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Ecological Assemblages

Lead Image_Figures 1856, Geological structure

‘To defend the Earth is the most efficient way of defending Humankind’ – Amílcar Cabral, Em Defesa da Terra, 1949.

Ecologies are assemblages of integral relationships between bodies. Bodies are bits of matter and energy that unite to become humans and microbes, ponds and planets, communities and worlds. Our [human] bodies are ecologies – bodies of bodies of bodies (1).

Colonialism operates by applying the force of segregation to ecological bodies, transforming complex more-than-human systems into profit-making apparatuses, producing the grid, the plantation, the nature reserve and the wilderness. In response, ecologies exert forces of resistance through more–than–human collaboration across species, generations and dimensions, reintegrating bodies and values through such forms as the palaver tree, the sacred grove, the garden plot and the forest.

Colonial Cosmologies

Colonialism is one phase along the continuum of extractivism. As Imani Brown defines it, extractivism is “a cosmology – a worldview – that holds capitalist accumulation as its core value and driving force” (2). To accumulate the world, it must first be dissected into consumable parcels. Extractivism is more than the systematic removal and processing of raw materials, however, it drills deeper into the life and labour – the very existence – of ‘existents’ (human, soil, oil, water, or otherwise), which are put to work against their own interests.

To conquer a place, colonists must arrest what Achille Mbembe refers to as the flow of life – free and equal interchange between peoples and their environments – by constraining this flow into a regimented hierarchy. They must unravel the web of life, segregating ecological bodies – messy entanglements of air, water, sediment, bacteria, plants, minerals and animals – into tidy, alienable species, races and parcels (3). This idea of such regimented hierarchies poses implications for both coloniser and the colonised. In response, ADS8 will confront both the coloniser and the colonised through a forensic dialectic that reflects the tutors’ identities as figures of the in-between. Following a migratory trajectory, each year, the studio will tackle the remnants of empire.

Image (A)_Sammy Baloji

Fringes, Ruptures and Reintegration of Ecological Bodies

Ecological bodies are unique spheres of research in that they are at once sites of, witnesses to, and actors in, political instrumentality, violence and resistance. They are interscalar, interstructural, intertemporal and interspecial, human and nonhuman, individual and collective, part and whole. They are entities that move across geological timescales – and as we humans move with(in) them – and act as disobedient bodies and carriers of multiple stories, which are written into their skins, substances and textures. As such, they constitute the mediums through which the studio will critically investigate mechanisms of violence, exploitation and extraction. Our investigations will seek to unearth present-day colonial operations and the struggles of human and nonhuman bodies that have been conditioned by the infrastructures of capitalism. For this, we ask:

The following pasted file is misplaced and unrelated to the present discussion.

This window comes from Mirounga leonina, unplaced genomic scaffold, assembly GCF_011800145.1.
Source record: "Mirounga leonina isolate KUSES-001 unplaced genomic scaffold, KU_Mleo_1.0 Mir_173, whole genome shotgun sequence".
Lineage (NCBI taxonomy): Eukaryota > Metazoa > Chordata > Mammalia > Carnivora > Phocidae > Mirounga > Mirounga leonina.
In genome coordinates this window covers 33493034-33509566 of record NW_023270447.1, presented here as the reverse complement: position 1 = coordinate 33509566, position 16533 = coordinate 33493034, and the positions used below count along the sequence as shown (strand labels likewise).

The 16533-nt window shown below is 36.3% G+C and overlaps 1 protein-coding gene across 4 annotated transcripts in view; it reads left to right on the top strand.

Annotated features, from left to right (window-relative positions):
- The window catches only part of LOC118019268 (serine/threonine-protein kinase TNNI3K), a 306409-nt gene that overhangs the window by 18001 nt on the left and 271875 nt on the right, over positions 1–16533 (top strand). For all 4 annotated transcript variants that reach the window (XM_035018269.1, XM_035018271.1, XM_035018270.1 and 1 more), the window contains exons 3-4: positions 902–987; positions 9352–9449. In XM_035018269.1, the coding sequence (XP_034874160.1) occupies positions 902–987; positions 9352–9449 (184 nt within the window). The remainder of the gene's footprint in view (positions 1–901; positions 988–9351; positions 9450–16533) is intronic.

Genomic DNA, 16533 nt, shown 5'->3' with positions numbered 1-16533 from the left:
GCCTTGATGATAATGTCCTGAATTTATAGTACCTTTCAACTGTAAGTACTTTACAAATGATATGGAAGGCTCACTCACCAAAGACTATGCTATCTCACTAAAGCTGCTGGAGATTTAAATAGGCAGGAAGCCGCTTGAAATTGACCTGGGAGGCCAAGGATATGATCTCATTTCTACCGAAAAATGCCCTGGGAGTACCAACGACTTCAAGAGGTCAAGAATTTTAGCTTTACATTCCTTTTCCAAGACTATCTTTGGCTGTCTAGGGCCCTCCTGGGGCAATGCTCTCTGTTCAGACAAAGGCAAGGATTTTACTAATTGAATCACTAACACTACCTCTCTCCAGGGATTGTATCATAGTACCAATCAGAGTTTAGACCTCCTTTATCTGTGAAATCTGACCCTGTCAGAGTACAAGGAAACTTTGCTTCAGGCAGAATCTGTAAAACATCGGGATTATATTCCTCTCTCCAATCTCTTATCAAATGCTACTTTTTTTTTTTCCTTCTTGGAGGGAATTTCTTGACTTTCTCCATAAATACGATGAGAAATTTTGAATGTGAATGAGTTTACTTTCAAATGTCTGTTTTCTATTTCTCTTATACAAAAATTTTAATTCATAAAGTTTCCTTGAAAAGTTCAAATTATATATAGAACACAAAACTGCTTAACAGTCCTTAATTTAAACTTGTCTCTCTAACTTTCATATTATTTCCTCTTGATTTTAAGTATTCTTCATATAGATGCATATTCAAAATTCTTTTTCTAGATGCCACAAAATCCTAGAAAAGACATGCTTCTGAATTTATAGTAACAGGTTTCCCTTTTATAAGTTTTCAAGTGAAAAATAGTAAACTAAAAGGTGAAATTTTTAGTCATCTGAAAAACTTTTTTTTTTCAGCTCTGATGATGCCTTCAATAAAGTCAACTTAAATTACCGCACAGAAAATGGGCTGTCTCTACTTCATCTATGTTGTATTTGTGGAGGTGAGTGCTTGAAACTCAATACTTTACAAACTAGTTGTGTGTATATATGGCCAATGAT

How might one read anticolonial struggles beyond the written page, in the span of space and time, and in the interscalar bodies of the Earth? How can a practice of investigating the surface of the earth for visual evidence of ecological violence and resistance inform contemporary struggles? How might such a practice evidence claims for reparations for colonialism and other forms of extractivism, which reigns as the heir to the logic and landscapes of colonialism?

Image (B)_A Sacred Grove_Imani Jaqueline Brown

Anatomies of an Empire: Lithos, Atmos and Everythings in their Midst

At a time when colonialism is now perceived as a past era by former colonists, the idea that colonial domination does not occur on the surface of cartographic territories but, instead, through the regulation of ‘existents’ – colonised bodies that are human, soil, oil, water, or otherwise – is key to our understanding its stratification, embodiment, and mutations (4).

Envisioned as a migratory studio, ADS8 takes historically and culturally entangled territories as its anchor and points of departure. In so doing, we will pay attention to the geographic specificity of the continuum of extractivism by foregrounding the relationship between bodies – human and nonhuman entities, institutions, and systems.

Chapter one, running through 2022–23, focuses on the colonial metropolis, Portugal – in relation to its colonial counterparts – as the ground from which we will think and act. Paradoxically, Portugal was historically both a cradle for fascist ideology and the birthplace of Portuguese négritude, cultivating Black Consciousness rooted in Pan-Africanism. Behind the walls of Lisbon’s Casa dos Estudantes do Império – the House of the Students of the Empire, founded in 1943 – the ‘Cabral generation’ became proponents of Black resistance, sowing the early seeds of anti-colonial struggles that ultimately spelled the defeat of Salazar’s Estado Novo regime. (5)

By studying the ethos of one of the first European colonial empires from within, throughout 2022–23, ADS8 will take apart its ramifications, entanglements, structures and undercurrents – thriving, mutating and sickening upon Earth.

Image (C)_O Barco _ The Boat
Image (D)_O Barco _ The Boat

We look critically at the political conditions put in place at the scale of the body of an empire. We analyse the colonial body as comprised of constituent components, among them the head (place of power), skin (soil, land), hands (labour), breath (air), cloaca (delta), cardiovascular and lymphatic systems (logistical infrastructure), and microbiota (constituent bodies) that amongst others unearth: